Manchester candidates release proposals on economic development and opioid crisisBy PAUL FEELY
New Hampshire Union Leader
October 10. 2017 11:30PM
MANCHESTER — Two candidates for municipal office in Manchester have released details on proposals they plan to bring forward if elected next month — one dealing with economic development, the other with the city’s opioid crisis.
Mayoral candidate Joyce Craig released two new policy plans Tuesday, addressing economic development and city management in Manchester. Last week Craig released the first policy plan of her 2017 campaign, promising “transparency” if elected to the Queen City’s corner office.
“Today I released two plans to address economic development and city management in Manchester,” said Craig in a statement. “We must make Manchester an ideal place to live, work, start a business, and raise a family. Our city has missed opportunities for development due to mismanagement over the past 8 years. My goal is to improve city administration and ensure that we are working proactively to help our city grow, while respecting the tax cap.”
In her economic development plan, Craig proposes establishing a Mayor’s Business and Economic Development Council to create a plan for long and short term economic growth, instituting matching grant programs to support small local businesses, advocating for the riverwalk project and working with private rail service to extend a proposed line from Nashua and Bedford to Manchester’s millyard.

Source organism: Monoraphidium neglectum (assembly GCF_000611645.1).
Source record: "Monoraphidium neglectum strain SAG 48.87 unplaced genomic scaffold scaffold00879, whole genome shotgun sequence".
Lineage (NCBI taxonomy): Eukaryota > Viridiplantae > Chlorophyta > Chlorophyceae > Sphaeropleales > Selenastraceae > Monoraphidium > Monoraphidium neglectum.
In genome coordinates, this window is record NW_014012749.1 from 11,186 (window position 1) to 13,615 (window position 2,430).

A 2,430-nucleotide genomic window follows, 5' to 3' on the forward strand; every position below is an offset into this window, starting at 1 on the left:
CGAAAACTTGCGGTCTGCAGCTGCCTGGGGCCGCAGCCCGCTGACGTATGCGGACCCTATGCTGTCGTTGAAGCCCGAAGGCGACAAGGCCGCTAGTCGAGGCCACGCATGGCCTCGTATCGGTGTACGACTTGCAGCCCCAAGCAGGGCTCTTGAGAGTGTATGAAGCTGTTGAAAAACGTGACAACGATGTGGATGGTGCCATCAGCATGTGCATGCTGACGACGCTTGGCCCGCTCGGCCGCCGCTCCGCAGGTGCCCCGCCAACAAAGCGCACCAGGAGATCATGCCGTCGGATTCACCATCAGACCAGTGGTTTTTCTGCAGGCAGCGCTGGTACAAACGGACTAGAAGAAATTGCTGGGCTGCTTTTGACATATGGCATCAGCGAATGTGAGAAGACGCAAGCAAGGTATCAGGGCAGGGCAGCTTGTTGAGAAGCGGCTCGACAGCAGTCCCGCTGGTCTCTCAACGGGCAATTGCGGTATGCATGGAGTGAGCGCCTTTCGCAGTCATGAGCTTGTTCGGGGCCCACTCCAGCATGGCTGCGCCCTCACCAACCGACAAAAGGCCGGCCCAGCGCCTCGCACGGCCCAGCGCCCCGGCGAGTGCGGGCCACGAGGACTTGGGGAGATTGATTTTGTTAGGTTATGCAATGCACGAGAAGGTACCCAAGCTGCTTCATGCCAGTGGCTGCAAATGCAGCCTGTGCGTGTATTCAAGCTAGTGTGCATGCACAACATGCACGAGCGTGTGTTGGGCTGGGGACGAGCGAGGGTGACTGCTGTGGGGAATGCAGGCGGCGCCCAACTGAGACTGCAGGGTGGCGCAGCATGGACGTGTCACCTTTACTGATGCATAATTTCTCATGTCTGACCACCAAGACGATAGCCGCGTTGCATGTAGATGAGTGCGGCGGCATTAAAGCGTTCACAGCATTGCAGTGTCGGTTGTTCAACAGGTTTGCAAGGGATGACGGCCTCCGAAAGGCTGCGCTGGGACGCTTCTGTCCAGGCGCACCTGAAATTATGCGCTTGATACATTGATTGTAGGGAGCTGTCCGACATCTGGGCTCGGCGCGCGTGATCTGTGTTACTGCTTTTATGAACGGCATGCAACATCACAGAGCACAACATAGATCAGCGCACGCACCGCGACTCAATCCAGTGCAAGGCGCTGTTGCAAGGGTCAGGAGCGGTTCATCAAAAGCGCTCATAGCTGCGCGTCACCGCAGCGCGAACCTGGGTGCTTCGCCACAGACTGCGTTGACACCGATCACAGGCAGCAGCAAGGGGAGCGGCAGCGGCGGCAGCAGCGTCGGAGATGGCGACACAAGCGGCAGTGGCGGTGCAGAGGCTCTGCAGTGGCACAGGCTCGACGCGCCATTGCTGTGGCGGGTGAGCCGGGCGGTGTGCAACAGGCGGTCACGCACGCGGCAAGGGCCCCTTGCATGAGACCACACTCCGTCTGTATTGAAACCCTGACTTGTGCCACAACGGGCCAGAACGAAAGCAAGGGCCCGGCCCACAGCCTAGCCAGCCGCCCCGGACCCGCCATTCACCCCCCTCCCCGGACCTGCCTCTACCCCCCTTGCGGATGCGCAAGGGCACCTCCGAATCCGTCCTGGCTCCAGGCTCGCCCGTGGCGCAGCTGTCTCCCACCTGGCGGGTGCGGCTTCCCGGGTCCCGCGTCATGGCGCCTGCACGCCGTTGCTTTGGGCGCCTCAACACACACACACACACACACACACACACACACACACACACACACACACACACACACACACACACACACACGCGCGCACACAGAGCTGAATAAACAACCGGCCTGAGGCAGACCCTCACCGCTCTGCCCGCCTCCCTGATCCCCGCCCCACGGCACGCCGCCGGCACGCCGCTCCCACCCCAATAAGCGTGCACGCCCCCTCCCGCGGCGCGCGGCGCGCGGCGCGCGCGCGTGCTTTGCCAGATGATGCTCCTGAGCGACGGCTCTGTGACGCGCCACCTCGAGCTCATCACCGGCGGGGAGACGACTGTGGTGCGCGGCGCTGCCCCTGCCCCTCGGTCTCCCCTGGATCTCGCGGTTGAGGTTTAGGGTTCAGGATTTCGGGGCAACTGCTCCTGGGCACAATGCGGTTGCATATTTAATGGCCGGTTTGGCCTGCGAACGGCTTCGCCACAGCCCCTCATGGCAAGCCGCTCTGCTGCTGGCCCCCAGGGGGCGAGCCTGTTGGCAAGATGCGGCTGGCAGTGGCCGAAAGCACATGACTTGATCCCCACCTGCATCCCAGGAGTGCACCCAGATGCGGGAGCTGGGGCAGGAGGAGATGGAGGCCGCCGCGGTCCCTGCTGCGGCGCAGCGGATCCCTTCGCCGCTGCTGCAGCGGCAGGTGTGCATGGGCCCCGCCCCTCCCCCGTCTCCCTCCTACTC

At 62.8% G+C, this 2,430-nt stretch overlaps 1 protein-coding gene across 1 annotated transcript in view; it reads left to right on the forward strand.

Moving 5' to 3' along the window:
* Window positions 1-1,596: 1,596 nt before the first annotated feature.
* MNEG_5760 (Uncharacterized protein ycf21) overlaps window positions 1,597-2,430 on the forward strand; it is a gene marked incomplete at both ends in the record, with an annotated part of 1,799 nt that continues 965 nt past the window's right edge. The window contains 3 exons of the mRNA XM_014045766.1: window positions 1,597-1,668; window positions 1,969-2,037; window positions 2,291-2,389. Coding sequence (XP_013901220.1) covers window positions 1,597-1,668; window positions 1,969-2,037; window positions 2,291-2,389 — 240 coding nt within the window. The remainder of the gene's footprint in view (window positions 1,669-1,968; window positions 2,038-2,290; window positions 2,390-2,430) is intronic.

In her city management plan, Craig promises to present a budget to the Board of Mayor and Aldermen that respects the tax cap, set citywide goals to improve education and public safety, and develop a long-term infrastructure improvement plan to prioritize infrastructure projects.
The full plans can be found at http://joycecraig.org/plans/.
Incumbent Mayor Ted Gatsas released his full 12-point plan last week, available online at https://www.tedgatsas.com/plan. On Tuesday, Gatsas campaign manager Ross Berry called on Craig to release details of her plan in full.
“Joyce Craig has released yet another incomplete plan where she fails to address real challenges facing the city such as the opioid (epidemic),” said Berry in a statement. “What is even more incredible is that most of her proposed ideas are things Mayor Gatsas currently does or has already accomplished. Mayor Gatsas has already released his full plan which is easily accessible at www.tedgatsas.com/plan and Craig should release her entire plan immediately as voters deserve to know what her real agenda is before election day.”
Craig’s policy announcement followed a mailer sent out by Ward 2 candidate for alderman Bob O’Sullivan, who proposes a plan to do away with what he calls the “revive and release” policy — where first responders administer Narcan to overdose victims, who then go on their way — sometimes to overdose again.
O’Sullivan calls his plan the 30-60-90 plan. Under his proposal, the first time someone is revived with Narcan following an overdose the individual would spend 30 days in jail. The second time would result in a 60-day sentence, the third 90 days behind bars.
“There are city services available to help the addicted recover and live sober, productive lives,” said O’Sullivan. “These short time-out periods would offer an opportunity to get sober, help families seek treatment, gain a desire for recovery and most importantly, help saves lives.”
Alderman At Large Joseph Kelly Levasseur called the proposal “bold.”
“Finally, a potential politician with some guts to do something about the opioid crisis,” wrote Levasseur in an email. “Hugging them to death is not the way to go — incarcerate them to try and save lives, revive and release hasn’t worked.”